Magazine article World Affairs

The U.S.-Turkish Alliance in Disarray

Magazine article World Affairs

The U.S.-Turkish Alliance in Disarray

Article excerpt

During the late 1940s, the Truman Doctrine and the Marshall Plan brought U.S. military and economic aid to Turkey to help it withstand Soviet encroachments. For its part, Turkey proved to be a particularly brave and valuable ally of the United States during the Korean War (1950-53). Thus, their shared geopolitical interests paved the way for a mutually valuable strategic alliance that was formalized when Turkey joined the North Atlantic Treaty Organization (NATO) in 1952 and began to anchor the alliance's southeastern flank containing Soviet communist expansion. The United States also began to hold Turkey in high esteem as a secular democratic Muslim state offering an important model for other states in the geostrategically important Middle East. Turkey continued to receive valuable U.S. economic and military aid. Despite their great national differences, the United States and Turkey became staunch allies following World War II.

Even with the end of the cold war, the United States continued to tout Turkey's significance as a strategic ally helping to bring stability to the former Yugoslavia and Somalia, while combating terrorism and political threats from such rogue states as Iraq, Iran, Afghanistan, and Syria. Turkey's failure to support the U.S. northern front in the war to overthrow Saddam Hussein in 2003, however, has called into question the future of its alliance with the United States.

The purpose of this article is to analyze whether this signals the end of the long-standing U.S.-Turkish alliance. Before tackling this question, however, it would be useful to review briefly some of the more pertinent theoretical literature on alliance formation and termination, the heyday of the U.S.-Turkish alliance, and earlier alliance problems between the two.


Alliances are created to enable their members to achieve shared goals and are then disbanded when the goals have either been achieved or are no longer pertinent. Consequently, alliances usually tend to be short lived. According to Robert E. Osgood, an alliance is "a latent war community, based on general cooperation that goes beyond formal provisions and that the signatories must continually estimate in order to preserve mutual confidence in each other's fidelity to specified obligations." (1) Alliances, therefore, usually are created in situations in which conflict or its threat is present. (2)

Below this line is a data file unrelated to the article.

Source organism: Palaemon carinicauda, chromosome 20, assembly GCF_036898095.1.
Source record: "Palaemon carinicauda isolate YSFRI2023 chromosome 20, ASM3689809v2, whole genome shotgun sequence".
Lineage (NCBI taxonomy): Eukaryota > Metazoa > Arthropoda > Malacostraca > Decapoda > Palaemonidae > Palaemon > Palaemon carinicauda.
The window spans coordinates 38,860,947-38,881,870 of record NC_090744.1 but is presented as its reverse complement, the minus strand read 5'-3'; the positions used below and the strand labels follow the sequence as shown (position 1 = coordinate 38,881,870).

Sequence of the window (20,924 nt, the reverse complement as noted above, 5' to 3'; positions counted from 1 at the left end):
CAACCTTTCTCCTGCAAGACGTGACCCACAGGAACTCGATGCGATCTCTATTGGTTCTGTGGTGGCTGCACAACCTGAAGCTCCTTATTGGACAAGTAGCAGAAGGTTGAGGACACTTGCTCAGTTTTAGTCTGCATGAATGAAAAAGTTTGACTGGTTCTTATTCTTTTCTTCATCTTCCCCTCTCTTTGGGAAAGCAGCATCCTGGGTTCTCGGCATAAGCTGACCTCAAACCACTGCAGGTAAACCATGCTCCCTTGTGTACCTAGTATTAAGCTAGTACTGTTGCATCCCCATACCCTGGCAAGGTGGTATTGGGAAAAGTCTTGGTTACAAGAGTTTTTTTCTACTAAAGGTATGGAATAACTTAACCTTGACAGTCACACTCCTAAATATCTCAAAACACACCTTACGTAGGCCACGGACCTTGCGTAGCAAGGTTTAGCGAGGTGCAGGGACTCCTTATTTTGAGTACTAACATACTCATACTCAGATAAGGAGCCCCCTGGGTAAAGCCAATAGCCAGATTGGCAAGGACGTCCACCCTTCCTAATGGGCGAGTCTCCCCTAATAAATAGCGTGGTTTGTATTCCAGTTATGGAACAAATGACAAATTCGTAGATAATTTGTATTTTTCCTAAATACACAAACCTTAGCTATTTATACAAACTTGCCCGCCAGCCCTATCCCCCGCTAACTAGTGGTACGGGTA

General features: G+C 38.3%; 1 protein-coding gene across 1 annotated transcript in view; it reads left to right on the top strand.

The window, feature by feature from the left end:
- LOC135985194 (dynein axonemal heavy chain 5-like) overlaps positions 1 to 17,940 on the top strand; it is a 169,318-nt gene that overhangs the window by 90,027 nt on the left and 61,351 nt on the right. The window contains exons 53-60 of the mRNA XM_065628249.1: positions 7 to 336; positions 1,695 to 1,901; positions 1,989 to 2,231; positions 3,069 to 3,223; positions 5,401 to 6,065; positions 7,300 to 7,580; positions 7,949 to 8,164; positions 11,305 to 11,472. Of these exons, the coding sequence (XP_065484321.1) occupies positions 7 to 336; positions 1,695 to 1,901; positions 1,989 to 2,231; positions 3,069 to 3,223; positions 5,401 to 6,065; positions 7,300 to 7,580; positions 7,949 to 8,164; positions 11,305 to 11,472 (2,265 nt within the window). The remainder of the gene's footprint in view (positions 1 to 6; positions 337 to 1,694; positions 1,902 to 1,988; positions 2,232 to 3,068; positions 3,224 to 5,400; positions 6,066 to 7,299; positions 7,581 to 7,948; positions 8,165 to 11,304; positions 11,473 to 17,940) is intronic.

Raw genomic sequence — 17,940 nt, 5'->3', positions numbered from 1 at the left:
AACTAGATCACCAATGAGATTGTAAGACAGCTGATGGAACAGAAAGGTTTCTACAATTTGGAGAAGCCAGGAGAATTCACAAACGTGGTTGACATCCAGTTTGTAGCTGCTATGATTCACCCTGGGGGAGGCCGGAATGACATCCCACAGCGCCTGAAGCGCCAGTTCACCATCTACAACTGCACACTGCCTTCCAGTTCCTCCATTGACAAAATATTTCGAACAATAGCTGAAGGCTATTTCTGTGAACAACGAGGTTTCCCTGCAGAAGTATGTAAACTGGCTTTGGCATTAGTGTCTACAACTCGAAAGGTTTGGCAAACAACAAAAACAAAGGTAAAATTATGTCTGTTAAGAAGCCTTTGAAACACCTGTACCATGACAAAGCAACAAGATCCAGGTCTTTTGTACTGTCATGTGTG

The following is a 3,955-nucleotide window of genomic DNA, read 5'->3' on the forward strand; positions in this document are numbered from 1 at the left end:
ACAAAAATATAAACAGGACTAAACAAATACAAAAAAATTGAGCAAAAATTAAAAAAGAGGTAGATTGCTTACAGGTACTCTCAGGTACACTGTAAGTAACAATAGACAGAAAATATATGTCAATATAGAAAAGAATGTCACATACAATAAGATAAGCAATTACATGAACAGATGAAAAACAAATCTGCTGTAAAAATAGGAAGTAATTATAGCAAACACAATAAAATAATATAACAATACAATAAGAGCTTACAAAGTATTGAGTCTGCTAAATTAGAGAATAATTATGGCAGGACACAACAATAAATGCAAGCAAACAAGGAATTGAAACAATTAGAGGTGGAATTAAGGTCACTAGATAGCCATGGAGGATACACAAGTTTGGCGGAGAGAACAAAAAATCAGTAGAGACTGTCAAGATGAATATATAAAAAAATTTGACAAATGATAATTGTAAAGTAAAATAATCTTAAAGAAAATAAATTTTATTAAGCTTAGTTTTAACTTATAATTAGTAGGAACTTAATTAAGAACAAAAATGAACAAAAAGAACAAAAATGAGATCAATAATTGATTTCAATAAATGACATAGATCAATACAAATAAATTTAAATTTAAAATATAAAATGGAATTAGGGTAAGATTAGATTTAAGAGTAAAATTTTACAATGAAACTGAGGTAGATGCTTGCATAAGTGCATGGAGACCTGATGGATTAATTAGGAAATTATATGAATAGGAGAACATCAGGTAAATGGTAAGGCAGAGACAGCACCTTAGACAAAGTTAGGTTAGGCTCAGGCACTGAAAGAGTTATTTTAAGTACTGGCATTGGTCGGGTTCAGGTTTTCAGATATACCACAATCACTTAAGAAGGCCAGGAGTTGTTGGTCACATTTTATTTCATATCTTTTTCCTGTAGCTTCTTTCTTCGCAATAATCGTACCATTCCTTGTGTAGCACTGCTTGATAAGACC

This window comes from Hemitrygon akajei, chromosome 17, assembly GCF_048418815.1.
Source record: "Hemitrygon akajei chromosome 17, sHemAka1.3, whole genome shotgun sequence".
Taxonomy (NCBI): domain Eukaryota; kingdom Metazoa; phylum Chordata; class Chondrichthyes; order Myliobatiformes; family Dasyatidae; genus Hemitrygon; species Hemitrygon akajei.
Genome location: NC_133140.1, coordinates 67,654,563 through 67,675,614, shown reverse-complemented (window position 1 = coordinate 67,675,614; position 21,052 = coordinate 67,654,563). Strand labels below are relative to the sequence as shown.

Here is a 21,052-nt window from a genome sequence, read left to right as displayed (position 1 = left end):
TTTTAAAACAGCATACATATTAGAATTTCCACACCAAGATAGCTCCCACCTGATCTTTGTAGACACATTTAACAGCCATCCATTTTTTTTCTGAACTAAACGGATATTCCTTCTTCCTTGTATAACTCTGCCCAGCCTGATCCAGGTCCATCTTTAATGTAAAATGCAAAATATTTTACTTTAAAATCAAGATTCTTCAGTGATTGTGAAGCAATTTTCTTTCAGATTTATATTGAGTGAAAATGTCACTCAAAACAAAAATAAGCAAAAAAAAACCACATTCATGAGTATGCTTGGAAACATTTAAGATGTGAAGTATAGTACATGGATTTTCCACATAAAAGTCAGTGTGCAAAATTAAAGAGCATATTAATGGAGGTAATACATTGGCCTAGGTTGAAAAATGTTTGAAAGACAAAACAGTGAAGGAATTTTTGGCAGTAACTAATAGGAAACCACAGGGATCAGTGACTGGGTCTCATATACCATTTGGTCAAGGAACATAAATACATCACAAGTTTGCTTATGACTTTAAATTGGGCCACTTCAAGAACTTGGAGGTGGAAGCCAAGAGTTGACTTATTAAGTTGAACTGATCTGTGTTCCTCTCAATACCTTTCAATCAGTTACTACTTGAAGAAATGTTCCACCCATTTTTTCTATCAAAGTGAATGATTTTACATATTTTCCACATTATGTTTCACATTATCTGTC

George F. Liska and William R. Riker agree that alliances or coalitions disband once they have achieved their objective, because they are formed essentially "against, and only derivatively for, someone or something." (3) Although a "sense of community" may reinforce alliances, it seldom will bring them into existence. In creating alliances to achieve some desired goal, decision makers weigh their costs and rewards. The decision to join an alliance is made based on perceived rewards exceeding costs. Each state considers the marginal utility from alliance membership as contrasted with non-membership. In the end, the durability of an alliance "rests on the relationship between internal and external pressures, bearing on the ratio of gains to liabilities for individual allies." (4) Once costs exceed rewards, the decision to end an alliance will be made.

According to Liska, states join alliances for security, stability, and status. To these, Riker adds the threat of reprisal if they refuse to ally, the receipt of payments of one kind or another, the obtainment of promises about policy or future decisions, or the gaining of emotional satisfaction. Once these goals have been achieved, the size of the alliance must be reduced for the remaining alliance partners to accomplish further objectives. In addition, of course, alliances are necessary to attain a balance of power that will maintain peace and stability. Thus, the creation of one alliance usually calls forth that of a counteralliance. Moreover, when one alliance is on the brink of victory, neutral actors often ally with the weaker alliance to prevent the stronger one from gaining hegemony. …

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